So you know how I’ve made mention in previous 1001 Movie Blog Club posts about how I often appreciate the most baseline broadening of horizons that watching a foreign film can provide? I do so enjoy the insights into other cultures, the opportunity either to be grateful for what I already have from my own cultural perspective or to be exposed to another, possibly better, way of approaching life. And the reminders that, however different we may all be, there are more things that bind us together than separate us.
I had something of an opposite reaction while watching In the Heat of the Night; I found myself wishing desperately that the film were a dispatch from another country, or maybe another planet or a distant parallel universe. Alas, no, this is an American movie made about contemporary (at the time, less than fifty years ago) America. I have espoused many a time in the past my belief that everybody needs to own their own shit, and the naked, ugly racism of the southern United States during the civil rights struggle is about as far down in the shit as you can get, but it’s an indelible stain on our collective history. Any attempt to distance ourselves from it, to say “that all happened before I was born” or “that was them over there, not us over here” is an understandable reflex but a less than ideal way of coming to terms with it.
So here we are, with a black President in the White House and Paula Deen getting kicked off the Food Network, with the Supreme Court recently having gutted the Voting Rights Act, and with the George Zimmerman trial going on in Florida. The 237th Independence Day is tomorrow and, where I happen to live (right down the street from Bull Run Battlefield), the 150th anniversary commemorations of the Civil War are continuous and ongoing. It’s an interesting time to reflect on the difficult process of forging an integrated society that was underway in the middle of last century and is still imperfectly in progress today.
I think it’s important to recognize that the primary, unassailable value of In the Heat of the Night is as a fragment of the historical record. It captures something very uncomfortable but very real and very fundamental to understanding what problems our country and society continue to face (and, crucially, what the better elements at the heart of our country and society can do to surmount those problems). That alone makes it an utter no-brainer that this is a mandatory movie for everyone. It seems (to me) to be missing the point to debate the artistic merits of In the Heat of the Night, although that’s usually the default mode I go into when approaching any of the 1001 Must-Sees. It’s a good but not great straightforward detective story, with a good number of plausible red herrings to complicate matters but nevertheless a solution which requires the main investigator to follow up on a hunch and a whole lot of other things to coincidentally come together. The cinematography is workmanlike, with nothing particularly innovative or challenging standing out. The acting across the entire cast is about what I’ve come to expect from quality productions of the time period, pitched somewhere between theatrical artifice and realism, though of course Poitier and Steiger are both amazing. Poitier as Virgil Tibbs holds the whole movie together, and it is nothing short of awe-inspiring how he’s able to convey so much interior struggle and rage in spite of (or possibly because of) the veneer of implacable calm he keeps in place almost all the time. The moment in the first act when he is arrested at the train station, and Jewison goes for a close-up of his face as he’s braced against the wall, captures a lifetime of resentment and resignation via pure facial expression without Poitier saying a single word.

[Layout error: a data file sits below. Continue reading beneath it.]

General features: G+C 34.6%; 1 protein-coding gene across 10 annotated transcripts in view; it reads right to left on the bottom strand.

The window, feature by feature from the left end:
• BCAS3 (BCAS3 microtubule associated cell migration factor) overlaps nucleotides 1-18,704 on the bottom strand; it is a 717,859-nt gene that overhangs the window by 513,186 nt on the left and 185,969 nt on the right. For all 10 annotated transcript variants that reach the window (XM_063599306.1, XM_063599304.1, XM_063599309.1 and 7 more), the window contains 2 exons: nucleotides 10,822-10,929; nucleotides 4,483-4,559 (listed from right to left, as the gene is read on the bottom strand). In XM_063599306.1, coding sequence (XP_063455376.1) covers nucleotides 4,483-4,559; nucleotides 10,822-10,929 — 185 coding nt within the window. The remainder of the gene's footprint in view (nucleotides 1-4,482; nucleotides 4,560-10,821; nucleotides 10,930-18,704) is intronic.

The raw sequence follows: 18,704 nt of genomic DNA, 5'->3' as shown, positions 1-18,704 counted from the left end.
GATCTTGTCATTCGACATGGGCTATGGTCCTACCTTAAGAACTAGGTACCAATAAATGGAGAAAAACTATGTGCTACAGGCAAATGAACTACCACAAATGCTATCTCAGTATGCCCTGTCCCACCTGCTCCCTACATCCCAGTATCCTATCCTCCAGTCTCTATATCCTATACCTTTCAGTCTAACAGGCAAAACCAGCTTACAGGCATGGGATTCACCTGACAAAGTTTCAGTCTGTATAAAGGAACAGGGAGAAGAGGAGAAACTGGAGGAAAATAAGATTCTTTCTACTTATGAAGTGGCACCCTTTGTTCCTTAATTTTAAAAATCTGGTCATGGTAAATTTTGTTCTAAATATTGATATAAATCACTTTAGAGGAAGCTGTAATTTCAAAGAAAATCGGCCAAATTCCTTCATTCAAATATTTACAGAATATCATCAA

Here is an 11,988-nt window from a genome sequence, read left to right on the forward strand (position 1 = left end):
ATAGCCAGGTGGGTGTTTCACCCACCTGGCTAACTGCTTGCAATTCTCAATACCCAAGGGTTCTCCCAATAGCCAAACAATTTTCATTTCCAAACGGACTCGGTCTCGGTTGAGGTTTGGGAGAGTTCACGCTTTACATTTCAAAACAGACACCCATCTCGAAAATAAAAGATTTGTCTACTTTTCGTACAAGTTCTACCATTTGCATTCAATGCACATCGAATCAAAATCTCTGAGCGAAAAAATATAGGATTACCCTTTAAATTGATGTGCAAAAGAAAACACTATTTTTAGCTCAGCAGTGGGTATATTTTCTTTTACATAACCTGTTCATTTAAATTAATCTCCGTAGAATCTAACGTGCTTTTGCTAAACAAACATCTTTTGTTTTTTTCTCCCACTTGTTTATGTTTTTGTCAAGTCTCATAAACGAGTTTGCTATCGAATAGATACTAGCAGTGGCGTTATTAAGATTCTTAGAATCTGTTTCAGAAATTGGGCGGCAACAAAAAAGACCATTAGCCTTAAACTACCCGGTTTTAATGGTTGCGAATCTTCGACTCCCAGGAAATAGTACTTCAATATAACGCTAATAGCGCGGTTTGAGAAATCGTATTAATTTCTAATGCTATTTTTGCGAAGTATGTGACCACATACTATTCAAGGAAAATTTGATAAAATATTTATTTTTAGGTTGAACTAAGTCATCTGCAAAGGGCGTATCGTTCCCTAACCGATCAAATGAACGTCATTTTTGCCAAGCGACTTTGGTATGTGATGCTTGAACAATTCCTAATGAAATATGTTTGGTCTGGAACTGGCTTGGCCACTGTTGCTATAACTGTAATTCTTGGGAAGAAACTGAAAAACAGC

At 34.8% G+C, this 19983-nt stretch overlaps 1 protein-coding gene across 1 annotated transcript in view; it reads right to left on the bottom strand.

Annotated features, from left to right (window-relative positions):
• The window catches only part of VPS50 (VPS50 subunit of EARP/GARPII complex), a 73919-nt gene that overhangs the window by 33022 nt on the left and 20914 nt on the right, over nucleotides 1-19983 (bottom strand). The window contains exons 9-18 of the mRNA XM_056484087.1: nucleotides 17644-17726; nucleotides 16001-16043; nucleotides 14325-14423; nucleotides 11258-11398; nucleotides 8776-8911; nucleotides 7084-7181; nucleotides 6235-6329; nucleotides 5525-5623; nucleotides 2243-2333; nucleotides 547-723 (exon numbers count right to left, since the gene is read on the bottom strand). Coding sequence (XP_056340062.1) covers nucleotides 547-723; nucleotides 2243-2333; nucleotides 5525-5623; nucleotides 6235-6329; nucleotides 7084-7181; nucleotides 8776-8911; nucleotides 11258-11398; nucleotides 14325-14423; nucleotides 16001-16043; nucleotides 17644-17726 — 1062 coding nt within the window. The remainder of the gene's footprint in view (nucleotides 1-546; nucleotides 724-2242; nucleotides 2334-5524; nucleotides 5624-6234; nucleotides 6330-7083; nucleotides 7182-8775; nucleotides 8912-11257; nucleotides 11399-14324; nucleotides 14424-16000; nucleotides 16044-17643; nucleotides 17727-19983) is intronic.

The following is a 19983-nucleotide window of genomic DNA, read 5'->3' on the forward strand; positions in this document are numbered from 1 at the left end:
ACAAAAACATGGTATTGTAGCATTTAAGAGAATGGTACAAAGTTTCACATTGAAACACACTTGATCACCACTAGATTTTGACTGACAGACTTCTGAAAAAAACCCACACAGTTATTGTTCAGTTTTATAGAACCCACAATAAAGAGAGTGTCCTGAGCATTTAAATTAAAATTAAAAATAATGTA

But Steiger arguably has the juicier role to play, and his performance in no way disappoints (as his Oscar for Best Actor readily attests). As Chief Gillespie, he has to contend with a murder that happened on his watch, his own semi-competent underlings, a stranger from out of town who complicates the investigation, the mindless prejudices of his community, and most of all, himself. Gillespie isn’t willfully ignorant, but he is complacent within his insulated world of local customs. Still, something inside him, some higher calling to notions of justice and the rule of law allow Gillespie to act, however unwillingly and uncharitably, as the bridge between Virgil’s world and his own. (No accident that when Gillespie collars the first suspect, Harvey, it literally happens on a bridge.)
Again, though, that’s all fairly beside the point. In the Heat of the Night is a statement movie, although it raises many more questions than it definitively answers. It’s historically significant for the specific turning point it depicts, for the ground it broke in everything from narrative (showing a black character striking a white character, with provocation and without immediate retribution) to technical details (using appropriate lighting to capture the facial features of a black actor). And it’s significant for the philosophical even-handedness it displays. In the course of the investigation, even Virgil himself is guilty of being blinded by his own prejudice, as he automatically suspects the misanthropically racist Eric Endicott. And by the end of the film, it’s not as though all the townspeople of Sparta have welcomed Virgil with open arms, as the biggest progress in race relations made is a rare smile Gillespie offers as he sees him off. In the Heat of the Night makes the arguably obvious, but also arguably necessary point that racism is counter-productive and ultimately self-destructive, but it doesn’t offer any easy answers as to what we should do about it. Even today, that remains for all of us to figure out.